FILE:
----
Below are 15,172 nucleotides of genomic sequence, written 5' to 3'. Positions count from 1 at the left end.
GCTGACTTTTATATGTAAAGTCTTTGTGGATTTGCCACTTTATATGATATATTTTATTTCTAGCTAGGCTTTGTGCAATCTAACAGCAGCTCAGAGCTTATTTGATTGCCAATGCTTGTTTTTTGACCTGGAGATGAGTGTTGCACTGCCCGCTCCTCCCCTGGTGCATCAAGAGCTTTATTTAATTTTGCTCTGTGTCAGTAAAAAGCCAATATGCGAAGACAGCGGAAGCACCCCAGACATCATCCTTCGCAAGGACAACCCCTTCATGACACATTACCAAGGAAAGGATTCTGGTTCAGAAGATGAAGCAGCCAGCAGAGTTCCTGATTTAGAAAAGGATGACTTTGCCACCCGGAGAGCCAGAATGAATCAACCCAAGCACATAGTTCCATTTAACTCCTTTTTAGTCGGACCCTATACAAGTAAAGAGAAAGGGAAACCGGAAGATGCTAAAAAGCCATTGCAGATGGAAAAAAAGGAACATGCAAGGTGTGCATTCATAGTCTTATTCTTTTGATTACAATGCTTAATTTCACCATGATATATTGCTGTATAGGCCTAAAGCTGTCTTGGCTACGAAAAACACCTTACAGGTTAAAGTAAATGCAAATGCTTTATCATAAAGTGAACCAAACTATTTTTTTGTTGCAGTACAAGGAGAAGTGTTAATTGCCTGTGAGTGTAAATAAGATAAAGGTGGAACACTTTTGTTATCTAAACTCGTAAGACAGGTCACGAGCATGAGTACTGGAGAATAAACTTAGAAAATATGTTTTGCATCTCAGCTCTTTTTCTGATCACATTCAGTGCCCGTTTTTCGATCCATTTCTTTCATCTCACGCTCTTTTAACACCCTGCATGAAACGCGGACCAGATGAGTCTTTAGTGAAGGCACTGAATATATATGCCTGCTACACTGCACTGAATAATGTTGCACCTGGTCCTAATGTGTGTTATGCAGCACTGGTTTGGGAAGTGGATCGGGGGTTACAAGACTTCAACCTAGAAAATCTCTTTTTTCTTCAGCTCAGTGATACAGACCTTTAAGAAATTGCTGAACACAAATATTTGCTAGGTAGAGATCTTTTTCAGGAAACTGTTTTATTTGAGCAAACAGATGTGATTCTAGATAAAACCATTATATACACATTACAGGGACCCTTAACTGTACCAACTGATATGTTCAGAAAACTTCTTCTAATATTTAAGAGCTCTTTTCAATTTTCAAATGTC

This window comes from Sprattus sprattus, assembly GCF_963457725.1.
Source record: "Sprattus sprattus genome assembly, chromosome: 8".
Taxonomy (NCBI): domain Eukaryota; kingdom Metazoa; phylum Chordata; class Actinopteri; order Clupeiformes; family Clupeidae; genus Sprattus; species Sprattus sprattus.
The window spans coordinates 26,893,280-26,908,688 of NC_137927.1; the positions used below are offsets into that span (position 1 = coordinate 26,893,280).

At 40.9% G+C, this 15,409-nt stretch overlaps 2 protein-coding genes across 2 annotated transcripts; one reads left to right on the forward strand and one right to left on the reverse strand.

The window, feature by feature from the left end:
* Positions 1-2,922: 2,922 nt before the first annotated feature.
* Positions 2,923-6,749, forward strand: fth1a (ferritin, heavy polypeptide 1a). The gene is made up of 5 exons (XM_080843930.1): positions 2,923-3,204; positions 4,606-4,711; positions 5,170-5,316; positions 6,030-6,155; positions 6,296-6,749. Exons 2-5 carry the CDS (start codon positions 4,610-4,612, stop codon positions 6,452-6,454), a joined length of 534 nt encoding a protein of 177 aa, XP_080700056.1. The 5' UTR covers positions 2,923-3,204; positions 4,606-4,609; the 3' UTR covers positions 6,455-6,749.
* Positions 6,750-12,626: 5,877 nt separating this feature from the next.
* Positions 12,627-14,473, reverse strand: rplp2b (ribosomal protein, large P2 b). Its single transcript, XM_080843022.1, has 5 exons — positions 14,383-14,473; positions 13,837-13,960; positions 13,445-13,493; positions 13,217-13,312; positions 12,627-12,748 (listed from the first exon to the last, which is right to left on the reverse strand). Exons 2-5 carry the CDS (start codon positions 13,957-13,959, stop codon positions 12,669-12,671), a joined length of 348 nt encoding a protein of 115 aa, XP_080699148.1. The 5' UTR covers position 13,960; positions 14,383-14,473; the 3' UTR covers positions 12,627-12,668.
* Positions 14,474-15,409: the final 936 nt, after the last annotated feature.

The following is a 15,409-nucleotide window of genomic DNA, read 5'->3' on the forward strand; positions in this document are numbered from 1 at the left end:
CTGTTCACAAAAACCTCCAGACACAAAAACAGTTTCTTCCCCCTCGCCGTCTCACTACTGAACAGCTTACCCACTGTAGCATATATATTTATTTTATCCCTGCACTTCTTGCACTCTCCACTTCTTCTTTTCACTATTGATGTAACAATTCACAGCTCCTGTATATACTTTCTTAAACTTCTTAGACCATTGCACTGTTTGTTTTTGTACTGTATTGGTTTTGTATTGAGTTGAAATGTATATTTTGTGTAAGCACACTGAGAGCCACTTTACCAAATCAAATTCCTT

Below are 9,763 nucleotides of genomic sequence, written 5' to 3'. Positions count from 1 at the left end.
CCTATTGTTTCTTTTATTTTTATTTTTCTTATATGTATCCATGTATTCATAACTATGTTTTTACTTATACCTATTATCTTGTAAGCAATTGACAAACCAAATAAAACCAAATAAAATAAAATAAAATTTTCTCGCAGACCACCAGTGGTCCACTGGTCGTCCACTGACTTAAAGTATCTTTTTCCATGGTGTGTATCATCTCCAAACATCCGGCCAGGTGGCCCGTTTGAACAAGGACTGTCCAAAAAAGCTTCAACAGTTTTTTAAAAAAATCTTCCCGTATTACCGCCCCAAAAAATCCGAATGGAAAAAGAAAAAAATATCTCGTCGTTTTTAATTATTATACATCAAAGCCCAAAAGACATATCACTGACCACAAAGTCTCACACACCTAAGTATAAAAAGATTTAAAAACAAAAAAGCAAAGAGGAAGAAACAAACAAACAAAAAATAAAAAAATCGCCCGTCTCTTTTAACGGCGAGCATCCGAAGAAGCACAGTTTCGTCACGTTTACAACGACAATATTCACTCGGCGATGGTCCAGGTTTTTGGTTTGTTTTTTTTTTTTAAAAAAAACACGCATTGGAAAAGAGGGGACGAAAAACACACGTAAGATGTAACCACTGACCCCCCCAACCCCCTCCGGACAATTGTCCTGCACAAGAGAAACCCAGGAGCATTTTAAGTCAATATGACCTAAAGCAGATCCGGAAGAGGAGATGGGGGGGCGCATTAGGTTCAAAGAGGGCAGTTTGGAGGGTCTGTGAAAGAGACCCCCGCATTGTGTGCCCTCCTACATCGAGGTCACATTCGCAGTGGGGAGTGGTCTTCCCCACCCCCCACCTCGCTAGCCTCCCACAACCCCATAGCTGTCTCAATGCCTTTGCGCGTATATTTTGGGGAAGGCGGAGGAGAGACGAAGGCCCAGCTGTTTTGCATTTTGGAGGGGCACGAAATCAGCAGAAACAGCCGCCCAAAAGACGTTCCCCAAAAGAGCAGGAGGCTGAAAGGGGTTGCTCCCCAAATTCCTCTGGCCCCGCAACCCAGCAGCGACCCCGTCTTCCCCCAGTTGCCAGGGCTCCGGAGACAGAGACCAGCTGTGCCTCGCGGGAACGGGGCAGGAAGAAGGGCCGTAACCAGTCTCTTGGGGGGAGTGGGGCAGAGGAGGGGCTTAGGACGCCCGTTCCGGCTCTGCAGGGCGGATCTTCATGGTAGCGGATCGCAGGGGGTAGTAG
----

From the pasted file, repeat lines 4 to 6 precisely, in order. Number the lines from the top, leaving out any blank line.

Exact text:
Source record: "Sprattus sprattus genome assembly, chromosome: 8".
Taxonomy (NCBI): domain Eukaryota; kingdom Metazoa; phylum Chordata; class Actinopteri; order Clupeiformes; family Clupeidae; genus Sprattus; species Sprattus sprattus.
The window spans coordinates 26,893,280-26,908,688 of NC_137927.1; the positions used below are offsets into that span (position 1 = coordinate 26,893,280).